Put me on a boat far out to sea, with no land in sight. Scouring the horizon, I remain calm. Let the boat rock and the waves crash onto the bow. I’m fine.

Put me in the high desert, scanning the horizon somewhere in Nevada or California and suddenly, I’m all, “There be dragons.” Or scorpions, coyotes, rattlesnakes, aliens, bedraggled survivors crawling along the ground from dehydration. I’m unnerved.

That’s where I found myself and over 100 competitors, support staff and media at the 2019 Rebelle Rally last October. The fourth year of this all-female off-road competition started at Squaw Valley, alongside Lake Tahoe, and finished 1,500 miles and nine days later in San Diego, CA. In between lay the above-mentioned high desert, 200 square miles of sand dunes, seven Bureau of Land Management recreation areas and portions of two National Parks — Death Valley and Joshua Tree.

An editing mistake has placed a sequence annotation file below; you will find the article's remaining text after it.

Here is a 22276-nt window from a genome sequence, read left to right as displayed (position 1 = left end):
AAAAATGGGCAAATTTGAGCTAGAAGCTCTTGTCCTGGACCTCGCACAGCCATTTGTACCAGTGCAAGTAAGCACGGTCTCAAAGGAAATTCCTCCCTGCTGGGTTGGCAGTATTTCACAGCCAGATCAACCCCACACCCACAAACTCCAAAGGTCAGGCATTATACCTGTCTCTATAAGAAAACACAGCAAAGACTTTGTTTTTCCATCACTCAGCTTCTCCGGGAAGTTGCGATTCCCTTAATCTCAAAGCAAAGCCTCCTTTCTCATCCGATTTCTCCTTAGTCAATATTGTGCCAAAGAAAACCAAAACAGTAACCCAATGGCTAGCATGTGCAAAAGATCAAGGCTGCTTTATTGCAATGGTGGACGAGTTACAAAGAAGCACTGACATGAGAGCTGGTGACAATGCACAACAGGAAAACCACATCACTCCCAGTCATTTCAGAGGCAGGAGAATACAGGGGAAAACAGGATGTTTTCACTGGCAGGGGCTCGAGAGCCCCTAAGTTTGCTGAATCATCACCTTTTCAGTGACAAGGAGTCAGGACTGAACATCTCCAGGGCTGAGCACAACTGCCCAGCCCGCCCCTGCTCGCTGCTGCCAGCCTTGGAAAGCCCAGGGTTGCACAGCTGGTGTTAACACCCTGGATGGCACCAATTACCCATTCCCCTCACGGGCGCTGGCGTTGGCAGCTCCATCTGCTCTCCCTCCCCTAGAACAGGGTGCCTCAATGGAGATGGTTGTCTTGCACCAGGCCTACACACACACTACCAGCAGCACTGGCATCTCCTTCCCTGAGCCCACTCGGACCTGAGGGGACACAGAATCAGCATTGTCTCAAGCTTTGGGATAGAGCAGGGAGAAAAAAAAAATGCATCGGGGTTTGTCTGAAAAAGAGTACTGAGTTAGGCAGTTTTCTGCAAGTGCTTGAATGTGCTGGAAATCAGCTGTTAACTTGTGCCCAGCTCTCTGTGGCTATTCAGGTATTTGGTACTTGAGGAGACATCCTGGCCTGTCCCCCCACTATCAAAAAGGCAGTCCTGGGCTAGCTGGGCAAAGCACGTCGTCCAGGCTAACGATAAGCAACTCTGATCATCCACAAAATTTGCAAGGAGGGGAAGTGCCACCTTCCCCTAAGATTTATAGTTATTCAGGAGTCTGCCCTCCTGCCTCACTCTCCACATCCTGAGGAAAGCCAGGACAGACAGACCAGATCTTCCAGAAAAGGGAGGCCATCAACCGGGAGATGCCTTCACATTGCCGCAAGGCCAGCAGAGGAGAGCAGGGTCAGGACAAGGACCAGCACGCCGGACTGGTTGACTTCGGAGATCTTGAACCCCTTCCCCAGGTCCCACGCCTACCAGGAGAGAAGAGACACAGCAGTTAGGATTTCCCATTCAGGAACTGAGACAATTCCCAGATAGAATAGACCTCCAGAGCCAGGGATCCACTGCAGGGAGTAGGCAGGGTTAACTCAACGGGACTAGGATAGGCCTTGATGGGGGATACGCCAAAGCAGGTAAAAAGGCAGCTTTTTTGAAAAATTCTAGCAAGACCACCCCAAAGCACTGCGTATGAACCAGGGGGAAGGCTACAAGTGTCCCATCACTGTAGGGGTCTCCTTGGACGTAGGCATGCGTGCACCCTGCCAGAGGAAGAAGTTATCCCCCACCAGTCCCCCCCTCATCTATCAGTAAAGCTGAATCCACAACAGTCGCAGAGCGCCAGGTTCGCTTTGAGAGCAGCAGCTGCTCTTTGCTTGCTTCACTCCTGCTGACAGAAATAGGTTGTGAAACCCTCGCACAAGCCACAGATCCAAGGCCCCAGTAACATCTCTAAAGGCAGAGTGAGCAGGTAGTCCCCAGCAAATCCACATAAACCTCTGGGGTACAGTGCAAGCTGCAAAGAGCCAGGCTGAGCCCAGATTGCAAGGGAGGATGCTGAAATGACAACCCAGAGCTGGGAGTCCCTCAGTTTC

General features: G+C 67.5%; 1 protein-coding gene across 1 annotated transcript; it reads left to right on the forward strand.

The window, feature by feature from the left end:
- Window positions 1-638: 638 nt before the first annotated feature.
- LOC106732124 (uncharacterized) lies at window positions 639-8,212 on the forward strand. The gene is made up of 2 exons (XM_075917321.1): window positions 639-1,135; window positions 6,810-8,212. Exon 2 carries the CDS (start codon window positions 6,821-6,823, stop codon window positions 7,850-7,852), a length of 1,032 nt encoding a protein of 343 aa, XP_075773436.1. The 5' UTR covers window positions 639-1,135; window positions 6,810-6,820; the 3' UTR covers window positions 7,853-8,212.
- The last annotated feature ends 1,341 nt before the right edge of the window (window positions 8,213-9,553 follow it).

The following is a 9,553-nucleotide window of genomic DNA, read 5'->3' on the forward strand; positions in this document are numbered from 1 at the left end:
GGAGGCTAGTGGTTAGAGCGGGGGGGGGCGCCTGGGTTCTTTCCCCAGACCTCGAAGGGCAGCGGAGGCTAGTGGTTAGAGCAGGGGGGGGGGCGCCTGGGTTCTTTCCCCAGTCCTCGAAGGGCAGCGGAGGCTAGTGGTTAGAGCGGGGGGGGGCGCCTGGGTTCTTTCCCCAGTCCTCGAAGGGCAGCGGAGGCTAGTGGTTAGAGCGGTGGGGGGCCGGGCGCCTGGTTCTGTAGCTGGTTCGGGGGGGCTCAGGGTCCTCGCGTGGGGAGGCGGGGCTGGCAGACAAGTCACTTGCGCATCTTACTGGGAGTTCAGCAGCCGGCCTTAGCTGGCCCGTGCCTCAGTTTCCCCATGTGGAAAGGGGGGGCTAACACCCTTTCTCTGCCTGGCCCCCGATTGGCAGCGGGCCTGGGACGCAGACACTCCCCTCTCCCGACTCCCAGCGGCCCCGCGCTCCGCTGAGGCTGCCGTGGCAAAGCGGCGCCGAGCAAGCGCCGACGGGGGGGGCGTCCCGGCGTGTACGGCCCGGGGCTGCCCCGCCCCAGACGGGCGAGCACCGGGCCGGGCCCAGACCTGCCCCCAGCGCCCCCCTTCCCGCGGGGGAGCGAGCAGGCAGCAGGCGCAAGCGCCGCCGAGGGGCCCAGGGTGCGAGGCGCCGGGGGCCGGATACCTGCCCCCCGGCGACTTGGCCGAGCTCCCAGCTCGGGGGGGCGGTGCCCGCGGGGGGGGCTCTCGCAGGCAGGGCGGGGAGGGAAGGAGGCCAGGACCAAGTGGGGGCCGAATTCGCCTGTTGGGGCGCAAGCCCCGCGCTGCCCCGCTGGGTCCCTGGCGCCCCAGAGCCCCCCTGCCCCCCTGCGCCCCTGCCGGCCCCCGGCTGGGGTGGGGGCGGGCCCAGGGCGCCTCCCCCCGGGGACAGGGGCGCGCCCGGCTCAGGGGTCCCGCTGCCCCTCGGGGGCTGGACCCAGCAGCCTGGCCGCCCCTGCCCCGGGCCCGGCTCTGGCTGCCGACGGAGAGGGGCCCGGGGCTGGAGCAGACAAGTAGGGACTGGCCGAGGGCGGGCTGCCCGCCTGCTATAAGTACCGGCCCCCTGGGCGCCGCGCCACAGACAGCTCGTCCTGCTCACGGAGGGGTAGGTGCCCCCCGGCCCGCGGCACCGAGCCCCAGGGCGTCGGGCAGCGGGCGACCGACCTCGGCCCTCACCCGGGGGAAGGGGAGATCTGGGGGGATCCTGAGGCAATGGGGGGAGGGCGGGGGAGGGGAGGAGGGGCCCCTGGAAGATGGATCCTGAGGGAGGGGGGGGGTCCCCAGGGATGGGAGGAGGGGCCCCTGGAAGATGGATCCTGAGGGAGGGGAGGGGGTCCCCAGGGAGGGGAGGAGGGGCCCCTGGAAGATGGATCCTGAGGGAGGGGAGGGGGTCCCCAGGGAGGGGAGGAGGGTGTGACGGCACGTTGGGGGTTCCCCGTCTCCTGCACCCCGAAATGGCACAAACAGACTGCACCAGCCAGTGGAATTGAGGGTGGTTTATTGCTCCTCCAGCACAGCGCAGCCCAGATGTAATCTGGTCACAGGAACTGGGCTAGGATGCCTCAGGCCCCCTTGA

It’s nothing short of remarkable that Founder Emily Miller and Course Designer Jimmy Lewis have been granted access to these lands for the Rally. As Emily expressed, “The dedication of our staff and the actions of our teams, consistently demonstrating their responsibility and commitment to Tread Lightly principles, have made this possible.”

The Rebelle Rally comprises 10 days of orienteering, precision calculations, and careful driving — with conditions and routes changing daily. Your day starts at 5:00 and finishes well into the night. Every few days you need to pack up your camping gear and move to another start location. Water conservation limits mean you’re unlikely to shower. Repeat over nine days, then clean-up to attend a San Diego waterfront gala, Rebellation, on the final night.